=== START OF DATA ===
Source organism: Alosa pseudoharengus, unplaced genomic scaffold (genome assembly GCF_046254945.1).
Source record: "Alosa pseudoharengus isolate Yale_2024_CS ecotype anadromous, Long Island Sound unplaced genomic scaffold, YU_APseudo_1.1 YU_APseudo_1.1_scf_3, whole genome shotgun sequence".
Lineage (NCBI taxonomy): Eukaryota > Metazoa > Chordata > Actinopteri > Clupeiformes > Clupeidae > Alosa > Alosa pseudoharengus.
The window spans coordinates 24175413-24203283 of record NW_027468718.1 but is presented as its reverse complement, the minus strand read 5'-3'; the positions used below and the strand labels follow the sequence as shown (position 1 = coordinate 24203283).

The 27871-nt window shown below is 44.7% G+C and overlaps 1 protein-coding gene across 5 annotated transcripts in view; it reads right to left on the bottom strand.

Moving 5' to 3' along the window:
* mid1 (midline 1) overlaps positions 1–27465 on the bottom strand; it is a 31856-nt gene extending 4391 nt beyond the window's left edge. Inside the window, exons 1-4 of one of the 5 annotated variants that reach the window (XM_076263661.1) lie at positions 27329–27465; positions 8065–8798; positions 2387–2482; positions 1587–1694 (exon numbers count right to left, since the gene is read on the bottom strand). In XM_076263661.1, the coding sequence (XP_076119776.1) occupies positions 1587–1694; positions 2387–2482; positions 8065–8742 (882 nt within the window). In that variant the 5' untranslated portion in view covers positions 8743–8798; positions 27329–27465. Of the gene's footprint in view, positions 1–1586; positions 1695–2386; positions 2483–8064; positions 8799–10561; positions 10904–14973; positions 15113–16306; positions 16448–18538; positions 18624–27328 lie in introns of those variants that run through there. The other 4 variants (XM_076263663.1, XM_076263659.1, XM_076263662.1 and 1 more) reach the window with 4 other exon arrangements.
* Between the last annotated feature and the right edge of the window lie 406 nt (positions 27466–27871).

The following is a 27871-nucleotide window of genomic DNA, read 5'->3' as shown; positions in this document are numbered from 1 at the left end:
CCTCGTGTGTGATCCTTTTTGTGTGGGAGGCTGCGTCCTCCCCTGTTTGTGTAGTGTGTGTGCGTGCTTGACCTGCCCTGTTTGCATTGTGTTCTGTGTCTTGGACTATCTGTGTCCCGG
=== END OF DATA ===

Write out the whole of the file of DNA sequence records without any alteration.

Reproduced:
Source organism: Alosa pseudoharengus, unplaced genomic scaffold (genome assembly GCF_046254945.1).
Source record: "Alosa pseudoharengus isolate Yale_2024_CS ecotype anadromous, Long Island Sound unplaced genomic scaffold, YU_APseudo_1.1 YU_APseudo_1.1_scf_3, whole genome shotgun sequence".
Lineage (NCBI taxonomy): Eukaryota > Metazoa > Chordata > Actinopteri > Clupeiformes > Clupeidae > Alosa > Alosa pseudoharengus.
The window spans coordinates 24175413-24203283 of record NW_027468718.1 but is presented as its reverse complement, the minus strand read 5'-3'; the positions used below and the strand labels follow the sequence as shown (position 1 = coordinate 24203283).

The 27871-nt window shown below is 44.7% G+C and overlaps 1 protein-coding gene across 5 annotated transcripts in view; it reads right to left on the bottom strand.

Moving 5' to 3' along the window:
* mid1 (midline 1) overlaps positions 1–27465 on the bottom strand; it is a 31856-nt gene extending 4391 nt beyond the window's left edge. Inside the window, exons 1-4 of one of the 5 annotated variants that reach the window (XM_076263661.1) lie at positions 27329–27465; positions 8065–8798; positions 2387–2482; positions 1587–1694 (exon numbers count right to left, since the gene is read on the bottom strand). In XM_076263661.1, the coding sequence (XP_076119776.1) occupies positions 1587–1694; positions 2387–2482; positions 8065–8742 (882 nt within the window). In that variant the 5' untranslated portion in view covers positions 8743–8798; positions 27329–27465. Of the gene's footprint in view, positions 1–1586; positions 1695–2386; positions 2483–8064; positions 8799–10561; positions 10904–14973; positions 15113–16306; positions 16448–18538; positions 18624–27328 lie in introns of those variants that run through there. The other 4 variants (XM_076263663.1, XM_076263659.1, XM_076263662.1 and 1 more) reach the window with 4 other exon arrangements.
* Between the last annotated feature and the right edge of the window lie 406 nt (positions 27466–27871).

The following is a 27871-nucleotide window of genomic DNA, read 5'->3' as shown; positions in this document are numbered from 1 at the left end:
CCTCGTGTGTGATCCTTTTTGTGTGGGAGGCTGCGTCCTCCCCTGTTTGTGTAGTGTGTGTGCGTGCTTGACCTGCCCTGTTTGCATTGTGTTCTGTGTCTTGGACTATCTGTGTCCCGG